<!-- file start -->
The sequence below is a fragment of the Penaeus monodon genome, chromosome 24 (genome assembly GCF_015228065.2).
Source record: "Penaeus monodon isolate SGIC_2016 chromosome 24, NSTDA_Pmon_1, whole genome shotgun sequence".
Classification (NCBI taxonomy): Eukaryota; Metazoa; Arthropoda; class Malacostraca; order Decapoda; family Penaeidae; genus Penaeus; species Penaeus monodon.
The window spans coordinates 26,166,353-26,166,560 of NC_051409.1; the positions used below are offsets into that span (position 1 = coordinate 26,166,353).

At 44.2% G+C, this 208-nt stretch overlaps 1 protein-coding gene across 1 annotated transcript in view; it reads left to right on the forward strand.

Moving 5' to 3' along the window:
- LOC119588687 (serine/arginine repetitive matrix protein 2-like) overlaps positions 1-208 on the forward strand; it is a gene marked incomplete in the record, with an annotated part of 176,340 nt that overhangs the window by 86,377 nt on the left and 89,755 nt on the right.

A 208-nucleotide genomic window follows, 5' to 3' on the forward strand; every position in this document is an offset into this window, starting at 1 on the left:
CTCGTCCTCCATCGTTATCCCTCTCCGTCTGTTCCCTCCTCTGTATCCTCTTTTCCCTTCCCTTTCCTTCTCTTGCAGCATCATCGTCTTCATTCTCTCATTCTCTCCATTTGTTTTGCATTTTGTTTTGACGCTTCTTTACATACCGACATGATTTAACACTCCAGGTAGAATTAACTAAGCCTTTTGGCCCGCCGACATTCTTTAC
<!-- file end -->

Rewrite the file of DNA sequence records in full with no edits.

The sequence below is a fragment of the Penaeus monodon genome, chromosome 24 (genome assembly GCF_015228065.2).
Source record: "Penaeus monodon isolate SGIC_2016 chromosome 24, NSTDA_Pmon_1, whole genome shotgun sequence".
Classification (NCBI taxonomy): Eukaryota; Metazoa; Arthropoda; class Malacostraca; order Decapoda; family Penaeidae; genus Penaeus; species Penaeus monodon.
The window spans coordinates 26,166,353-26,166,560 of NC_051409.1; the positions used below are offsets into that span (position 1 = coordinate 26,166,353).

At 44.2% G+C, this 208-nt stretch overlaps 1 protein-coding gene across 1 annotated transcript in view; it reads left to right on the forward strand.

Moving 5' to 3' along the window:
- LOC119588687 (serine/arginine repetitive matrix protein 2-like) overlaps positions 1-208 on the forward strand; it is a gene marked incomplete in the record, with an annotated part of 176,340 nt that overhangs the window by 86,377 nt on the left and 89,755 nt on the right.

A 208-nucleotide genomic window follows, 5' to 3' on the forward strand; every position in this document is an offset into this window, starting at 1 on the left:
CTCGTCCTCCATCGTTATCCCTCTCCGTCTGTTCCCTCCTCTGTATCCTCTTTTCCCTTCCCTTTCCTTCTCTTGCAGCATCATCGTCTTCATTCTCTCATTCTCTCCATTTGTTTTGCATTTTGTTTTGACGCTTCTTTACATACCGACATGATTTAACACTCCAGGTAGAATTAACTAAGCCTTTTGGCCCGCCGACATTCTTTAC